• Eliminating of chains and action devices utilized to exacerbate pain derived from soring.
  • Reducing the size of large, stacked shoes (currently 4.5-8 inches in height) to 1.5 inches at the toe and 2.5 inches in height (the same as other breeds that have shoe assemblies).
  • Banning the use of tungsten, lead, or other heavy elements or composites in the shoe, and a ban on the use of metal bands to affix a heavy shoe to the hoof.
  • Eliminating tail braces and tail docking (currently allowed and continuing in other breeds).
  • Banning the possession of caustic chemicals and devices utilized in the soring process.
  • Upgrading penalties for violators of the HPA.
  • Creating a new organization that will impose immediate penalties and fines on violators of the HPA while still allowing the U.S. Dept. of Agriculture and U.S. Dept. of Justice to impose fines and penalties through Federal prosecution.
  • Establishing an inspection program that parallels favors objective, science-based testing methods, as used by other breeds that conduct in-house testing.
  • Employing independent inspectors that are licensed and certified by the USDA.
  • Limiting the application of the legislation to Tennessee Walking, Racking and Spotted Saddle Horse.

Additional points of clarification

  • The bill is being adjusted to reflect the views of additional stakeholders.
  • The prohibition of action devices and tail braces, and limitation on the size of the shoe assembly, are limited to the Tennessee Walking, Racking and Spotted Saddle Horses.
  • This compromise has a wider range of reforms than the PAST Act
  • The shoe assembly permitted is no larger than the limited packages used in some other show breeds and that are not subject to inspection.

 Animal Wellness Action is a Washington, D.C.-based 501(c)(4) organization with a mission of helping animals by promoting legal standards forbidding cruelty. We champion causes that alleviate the suffering of companion animals, farm animals, and wildlife. We advocate for policies to stop dogfighting and cockfighting and other forms of malicious cruelty and to confront factory farming and other systemic forms of animal exploitation. To prevent cruelty, we promote enacting good public policies, and we work to enforce those policies. To enact good laws, we must elect good lawmakers, and that’s why we remind voters which candidates care about our issues and which ones don’t. We believe helping animals helps us all. Visit www.animalwellnessaction.org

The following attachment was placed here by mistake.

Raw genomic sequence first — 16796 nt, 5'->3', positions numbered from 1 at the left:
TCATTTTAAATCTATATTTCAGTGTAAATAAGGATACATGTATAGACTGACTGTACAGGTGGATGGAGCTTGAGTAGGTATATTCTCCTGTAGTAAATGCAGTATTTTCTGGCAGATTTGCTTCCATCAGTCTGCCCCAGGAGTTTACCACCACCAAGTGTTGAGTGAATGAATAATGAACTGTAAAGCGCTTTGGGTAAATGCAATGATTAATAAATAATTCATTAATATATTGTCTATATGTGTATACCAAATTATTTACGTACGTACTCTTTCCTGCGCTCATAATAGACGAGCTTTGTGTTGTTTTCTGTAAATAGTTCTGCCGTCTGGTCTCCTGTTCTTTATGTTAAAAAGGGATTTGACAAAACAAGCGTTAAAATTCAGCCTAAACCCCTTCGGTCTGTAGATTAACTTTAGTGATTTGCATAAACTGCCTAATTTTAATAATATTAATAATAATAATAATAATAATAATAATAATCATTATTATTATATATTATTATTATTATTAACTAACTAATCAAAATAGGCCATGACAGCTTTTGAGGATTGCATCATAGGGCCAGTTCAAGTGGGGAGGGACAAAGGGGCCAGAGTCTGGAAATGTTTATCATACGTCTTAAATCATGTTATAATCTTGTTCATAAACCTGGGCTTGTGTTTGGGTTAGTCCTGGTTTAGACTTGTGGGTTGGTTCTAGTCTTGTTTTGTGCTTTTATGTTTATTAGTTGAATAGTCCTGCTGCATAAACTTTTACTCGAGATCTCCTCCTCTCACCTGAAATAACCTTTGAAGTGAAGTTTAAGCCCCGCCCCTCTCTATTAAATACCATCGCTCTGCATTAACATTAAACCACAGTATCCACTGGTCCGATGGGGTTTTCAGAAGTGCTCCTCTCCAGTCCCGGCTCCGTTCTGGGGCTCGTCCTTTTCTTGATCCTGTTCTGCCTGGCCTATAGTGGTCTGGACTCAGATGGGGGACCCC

The Animal Wellness Foundation is a Los Angeles-based private charitable organization with a mission of helping animals by making veterinary care available to everyone with a pet, regardless of economic ability. We organize rescue efforts and medical services for dogs and cats in need and help homeless pets find a loving caregiver. We are advocates for getting veterinarians to the front lines of the animal welfare movement; promoting responsible pet ownership; and vaccinating animals against infectious diseases such as distemper. We also support policies that prevent animal cruelty and that alleviate suffering. We believe helping animals helps us all.

 The Center for a Humane Economy (“the Center”) is a non-profit organization that focuses on influencing the conduct of corporations to forge a humane economic order. The first organization of its kind in the animal protection movement, the Center encourages businesses to honor their social responsibilities in a culture where consumers, investors, and other key stakeholders abhor cruelty and the degradation of the environment and embrace innovation as a means of eliminating both.

 Horses For Life Foundation is an advocacy and education group dedicated to ending the slaughter of American horses, protecting wild horses and burros on public lands, and ending equine abuse and neglect through advocacy, public education, and legislative reform.

Contact: Marty Irby, 202-821-5686 | marty@animalwellnessaction.org

AHP has not verified the factual statements in any message and AHP assumes no responsibility for the contents of, or any damage resulting from, any communication in the Newsgroup. Publication in the Newsgroup is not an endorsement by the organization of any product, person, or policy.